Radiation therapy patient Dick Yolevich tackles prostate cancerfatigue with exercise. Can exercise give you the same boost? Learn more.
Video: Radiation Therapy and Prostate Cancer -- Get an Energy Boost From Exercise
Different treatments can lead to impotence sooner than others.
When Can Erectile Dysfunction Occur After Treatment?
Surgery. Some degree of erectile dysfunction usually occurs right after surgery to remove the prostate, regardless of whether the technique is performed that tries to spare the nerve that controls erections.
If the nerve-sparing technique is used, recovery from erectile dysfunction may occur within the first two years following the procedure. Recovery of erectile function after a non-nerve-sparing surgery is unlikely, but possible.
The use of vacuum devices or erectile dysfunction drugs after the body has healed from surgery may improve the quality of erections and speed the return of normal sexual function (see below).
If an erection can be achieved after surgery, one does not lose the ability to have an orgasm. However, they may be "dry" orgasms in which little (if any) ejaculate is produced. This results in infertility for most men, although most men are older when they are diagnosed for prostate cancer and may not be concerned. If desired, you could talk to your doctor about "banking" sperm before the procedure.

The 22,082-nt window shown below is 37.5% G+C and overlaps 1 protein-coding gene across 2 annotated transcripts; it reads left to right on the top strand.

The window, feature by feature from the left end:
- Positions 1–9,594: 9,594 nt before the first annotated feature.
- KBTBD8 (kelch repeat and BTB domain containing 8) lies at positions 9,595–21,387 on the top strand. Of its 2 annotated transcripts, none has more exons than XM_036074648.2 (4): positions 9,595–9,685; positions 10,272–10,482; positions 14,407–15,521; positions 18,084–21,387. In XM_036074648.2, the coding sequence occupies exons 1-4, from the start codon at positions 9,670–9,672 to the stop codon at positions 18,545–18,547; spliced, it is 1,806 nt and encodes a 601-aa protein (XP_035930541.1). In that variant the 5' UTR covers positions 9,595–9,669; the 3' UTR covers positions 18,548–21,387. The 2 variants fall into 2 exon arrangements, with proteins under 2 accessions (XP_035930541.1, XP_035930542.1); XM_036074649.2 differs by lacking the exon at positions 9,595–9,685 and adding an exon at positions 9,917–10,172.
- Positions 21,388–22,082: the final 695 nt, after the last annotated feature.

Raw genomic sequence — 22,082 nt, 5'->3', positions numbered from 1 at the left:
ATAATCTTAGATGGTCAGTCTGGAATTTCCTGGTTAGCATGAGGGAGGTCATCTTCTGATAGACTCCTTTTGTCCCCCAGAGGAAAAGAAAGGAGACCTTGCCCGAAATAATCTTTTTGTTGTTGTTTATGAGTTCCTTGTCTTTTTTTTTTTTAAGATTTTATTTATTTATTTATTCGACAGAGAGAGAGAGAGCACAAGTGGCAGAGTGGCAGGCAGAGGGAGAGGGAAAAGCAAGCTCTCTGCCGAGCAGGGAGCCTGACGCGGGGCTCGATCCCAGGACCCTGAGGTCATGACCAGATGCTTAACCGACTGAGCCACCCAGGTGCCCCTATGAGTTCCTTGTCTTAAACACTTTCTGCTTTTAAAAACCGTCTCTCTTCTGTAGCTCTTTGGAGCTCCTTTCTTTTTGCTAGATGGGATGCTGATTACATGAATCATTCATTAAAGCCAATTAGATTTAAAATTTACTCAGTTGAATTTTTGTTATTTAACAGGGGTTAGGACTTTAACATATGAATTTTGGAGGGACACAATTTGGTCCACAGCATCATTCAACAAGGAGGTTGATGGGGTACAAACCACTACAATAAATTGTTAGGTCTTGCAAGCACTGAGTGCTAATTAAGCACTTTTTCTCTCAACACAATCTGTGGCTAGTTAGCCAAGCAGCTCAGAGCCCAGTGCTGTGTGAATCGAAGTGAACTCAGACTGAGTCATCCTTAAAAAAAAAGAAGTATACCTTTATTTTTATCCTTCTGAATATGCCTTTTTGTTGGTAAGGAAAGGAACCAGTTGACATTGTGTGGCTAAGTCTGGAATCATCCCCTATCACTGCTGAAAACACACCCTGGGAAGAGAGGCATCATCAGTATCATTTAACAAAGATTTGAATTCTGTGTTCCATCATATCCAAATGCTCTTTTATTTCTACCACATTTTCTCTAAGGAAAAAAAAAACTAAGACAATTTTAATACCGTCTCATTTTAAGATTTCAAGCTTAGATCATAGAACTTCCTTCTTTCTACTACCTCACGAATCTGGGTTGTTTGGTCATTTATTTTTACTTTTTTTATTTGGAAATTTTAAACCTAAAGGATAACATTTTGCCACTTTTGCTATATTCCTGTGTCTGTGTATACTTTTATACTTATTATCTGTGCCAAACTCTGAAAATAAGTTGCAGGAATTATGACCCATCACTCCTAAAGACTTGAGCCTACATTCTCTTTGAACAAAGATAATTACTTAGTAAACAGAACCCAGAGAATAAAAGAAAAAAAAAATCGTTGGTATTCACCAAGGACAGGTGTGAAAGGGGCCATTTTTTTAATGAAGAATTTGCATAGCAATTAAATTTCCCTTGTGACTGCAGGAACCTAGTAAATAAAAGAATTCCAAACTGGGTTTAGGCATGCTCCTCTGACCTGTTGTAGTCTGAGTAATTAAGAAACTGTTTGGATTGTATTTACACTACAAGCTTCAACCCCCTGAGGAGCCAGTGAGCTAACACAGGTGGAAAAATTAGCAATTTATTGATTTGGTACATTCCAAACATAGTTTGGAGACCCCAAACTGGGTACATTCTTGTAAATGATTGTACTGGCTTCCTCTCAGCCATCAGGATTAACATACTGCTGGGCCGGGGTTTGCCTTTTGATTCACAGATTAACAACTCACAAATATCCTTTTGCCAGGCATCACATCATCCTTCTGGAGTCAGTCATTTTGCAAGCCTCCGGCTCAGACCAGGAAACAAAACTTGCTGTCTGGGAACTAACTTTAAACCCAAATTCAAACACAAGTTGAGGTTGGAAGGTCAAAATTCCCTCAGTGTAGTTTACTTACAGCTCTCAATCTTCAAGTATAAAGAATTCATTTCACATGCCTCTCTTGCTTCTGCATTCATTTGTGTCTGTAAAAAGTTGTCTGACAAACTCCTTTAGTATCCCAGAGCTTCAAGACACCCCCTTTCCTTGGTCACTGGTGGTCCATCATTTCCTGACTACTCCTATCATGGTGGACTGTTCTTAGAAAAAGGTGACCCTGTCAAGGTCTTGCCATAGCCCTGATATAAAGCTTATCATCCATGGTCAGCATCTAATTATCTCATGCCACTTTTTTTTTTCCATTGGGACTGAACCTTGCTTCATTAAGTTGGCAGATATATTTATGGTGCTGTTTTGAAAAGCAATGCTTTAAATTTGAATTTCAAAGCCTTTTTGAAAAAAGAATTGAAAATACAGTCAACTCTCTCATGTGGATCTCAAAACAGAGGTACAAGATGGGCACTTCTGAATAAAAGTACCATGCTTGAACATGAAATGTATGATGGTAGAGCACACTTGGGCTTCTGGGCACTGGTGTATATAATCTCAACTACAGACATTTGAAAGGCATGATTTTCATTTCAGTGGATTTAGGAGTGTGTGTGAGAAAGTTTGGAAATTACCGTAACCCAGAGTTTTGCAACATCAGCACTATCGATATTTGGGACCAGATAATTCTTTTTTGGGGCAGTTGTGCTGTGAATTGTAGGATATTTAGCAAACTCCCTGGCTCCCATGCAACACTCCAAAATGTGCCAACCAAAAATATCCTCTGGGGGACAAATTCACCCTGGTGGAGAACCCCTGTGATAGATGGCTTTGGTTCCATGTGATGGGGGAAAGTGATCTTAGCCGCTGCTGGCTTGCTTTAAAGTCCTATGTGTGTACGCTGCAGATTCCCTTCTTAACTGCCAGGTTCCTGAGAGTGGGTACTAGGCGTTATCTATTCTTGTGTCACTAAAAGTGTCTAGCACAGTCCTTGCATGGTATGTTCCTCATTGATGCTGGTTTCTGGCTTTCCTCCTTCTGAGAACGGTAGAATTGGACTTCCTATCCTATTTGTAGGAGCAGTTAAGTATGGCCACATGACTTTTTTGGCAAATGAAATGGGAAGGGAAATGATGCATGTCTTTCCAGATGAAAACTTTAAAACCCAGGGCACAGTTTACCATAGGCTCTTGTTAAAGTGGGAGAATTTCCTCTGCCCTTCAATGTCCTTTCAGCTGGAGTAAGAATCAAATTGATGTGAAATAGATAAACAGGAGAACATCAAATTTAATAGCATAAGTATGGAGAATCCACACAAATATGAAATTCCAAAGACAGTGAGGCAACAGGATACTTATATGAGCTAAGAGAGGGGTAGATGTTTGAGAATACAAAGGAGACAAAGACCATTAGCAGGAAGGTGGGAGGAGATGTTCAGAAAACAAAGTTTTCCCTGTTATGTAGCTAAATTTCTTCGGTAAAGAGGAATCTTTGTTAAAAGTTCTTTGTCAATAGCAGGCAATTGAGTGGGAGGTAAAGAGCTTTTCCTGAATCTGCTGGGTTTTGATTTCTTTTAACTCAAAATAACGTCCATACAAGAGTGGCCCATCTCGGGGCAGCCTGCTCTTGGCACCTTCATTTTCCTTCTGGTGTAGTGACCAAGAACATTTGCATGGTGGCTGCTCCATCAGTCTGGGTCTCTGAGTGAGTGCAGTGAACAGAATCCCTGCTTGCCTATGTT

Radiation therapy. The onset of erectile dysfunction following radiation therapy is gradual and usually begins about six months following the treatment.
Erectile dysfunction is the most common long-term complication of radiation therapy. However, its occurrence decreases when more sophisticated treatments are used, such as radioactive seed implants (brachytherapy), intensity-modulated radiotherapy (IMRT), or 3-D conformal radiotherapy.
Hormone therapy. When hormone therapy is used, erectile dysfunction and decreased sexual desire may result approximately two to four weeks after the start of therapy. This is due to the testosterone-reducing action of the drugs.